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Ned Kelly: Hero or Outlaw?

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Who is Ned Kelly? We all know him as a National Icon, some considered him as a murderer and does not, in fact, deserve to be one of Australia's faces, but what do we know? Do we celebrate him or loathe him? Even some of our historians praised him in literature, history and in media.

A lot of argument, though, is why are we considering a bushranger, who is defined as simply criminal and thief, as an Australian national identity?

Edward "NED" Kelly, was born from a poor household in Victoria and one of the eight children of Red and Ellen Kelly. He was claimed a hero at a tender age by risking his life to save another young boy's life from drowning. A green sash was given to him, as a medal to his bravery. He even wore this under his armor on his final showdown with the police, before being captured in 1880.

The controversy is an argument on how many writers and artists re-invent Ned Kelly as he covers a huge connection on issues that deals with the early Australians and Europeans, the environmental community, corruption, bushrangers, and convictism. These instigated the debate, angered and disturbed most Australians, even though some are showing different views and representations of his gang.

The nation is still divided on considering him as a hero. Many viewed him as a convicted murderer of a number of police officers, who were given prominent tombstones and a large memorial, while Kelly, on the other hand, is not as celebrated. He lies in an unmarked grave.

Around 1878, one officer in charge of the Greta Police Station. It was well known that the station could not be left without protection as there is an obvious lawlessness in Greta and Constable Alexander Fitzpatrick, also of Irish descent was ordered for duty but left and spent considerable time in a police headquarters miles away. He remembered about the warrant for Dan Kelly's (Ned's brother) horse stealing and went to Kelly's residence to arrest him but did not follow the police policy that at least two constables should visit the Kelly's. He waited for his suspects to arrive and when they Kelly's arrived, Ned shot him in his left arm with a revolver and was beaten assisted by Dan, Bill (brother in law) and their mother. On regaining his safety, he reported the grave affair to his superior. Although Ned Kelly's version is a very different story, he's not at home at the moment of contact and that the wounds of Fitzpatrick were self-inflicted.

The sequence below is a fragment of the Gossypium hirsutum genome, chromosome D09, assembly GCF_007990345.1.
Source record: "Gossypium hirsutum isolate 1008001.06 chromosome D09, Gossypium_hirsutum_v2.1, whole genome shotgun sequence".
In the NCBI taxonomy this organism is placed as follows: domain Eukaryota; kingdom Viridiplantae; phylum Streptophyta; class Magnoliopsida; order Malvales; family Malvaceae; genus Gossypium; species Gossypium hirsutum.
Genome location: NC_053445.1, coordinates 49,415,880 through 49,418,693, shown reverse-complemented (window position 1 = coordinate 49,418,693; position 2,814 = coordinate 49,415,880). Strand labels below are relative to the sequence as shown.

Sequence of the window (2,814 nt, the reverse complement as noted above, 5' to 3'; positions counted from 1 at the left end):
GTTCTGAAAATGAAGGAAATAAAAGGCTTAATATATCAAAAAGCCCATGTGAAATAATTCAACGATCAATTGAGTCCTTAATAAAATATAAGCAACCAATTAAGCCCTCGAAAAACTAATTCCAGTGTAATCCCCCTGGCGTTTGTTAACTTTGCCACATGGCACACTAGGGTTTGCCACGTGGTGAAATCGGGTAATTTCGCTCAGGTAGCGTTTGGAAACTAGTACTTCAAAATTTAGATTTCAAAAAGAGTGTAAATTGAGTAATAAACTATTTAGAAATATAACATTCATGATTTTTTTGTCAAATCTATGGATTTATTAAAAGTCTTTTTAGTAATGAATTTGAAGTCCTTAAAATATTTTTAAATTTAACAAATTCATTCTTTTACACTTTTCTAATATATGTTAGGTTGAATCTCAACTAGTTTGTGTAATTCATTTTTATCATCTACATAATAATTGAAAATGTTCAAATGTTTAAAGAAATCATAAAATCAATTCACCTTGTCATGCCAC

Following that incident, due to injustice and the acceptance of Fitzpatrick's alibi and lame evidence, Williamson, Skillion and Ellen Kelly were charged with aiding and abetting attempted murder. Even the non-sympathisers considered Ellen Kelly's sentence to be unjust and unfair. Ned and Dan Kelly knew that they could not convince the police to believe their story so they went into hiding with the other friends completing the Kelly Gang, Joe Byrne, and Steve Hart. They were outlaws and was searched by police officers, whom they have killed. They were considered wanted with rewards on top of their heads. The public's massive outrage by the killing of these officials even made it possible that anyone who helped them in any way (aid, shelter or food) will be penalized. The Gang did not stop after that, they had committed numerous bank robberies.

The Jerilderie letter is one of the most important documents archived in the State Library of Victoria. Kelly composed a lengthy letter, who was rewritten by Joe Byrne for a neater handwriting. It aimed the story of a man, to distinguish his reasons for being an outlaw and justifying his actions and to summarize how he and his family suffered through the hands of law enforcement. Also, about the treatment of the poor in his territory.

His execution, at an early age of 25, lead to the investigation and findings of corruption, antagonism among the Irish Catholic minority in "Kelly country" north-eastern Victoria.

We are all aware that Ned Kelly was classified as a bushranger, a notorious criminal and as a murderer. Albeit, he had been supported and sympathized and believed to carry the symbol of the Australian Spirit. He was a young man, forced into crime to hold on to what he believes is right.

Is Ned Kelly your hero?
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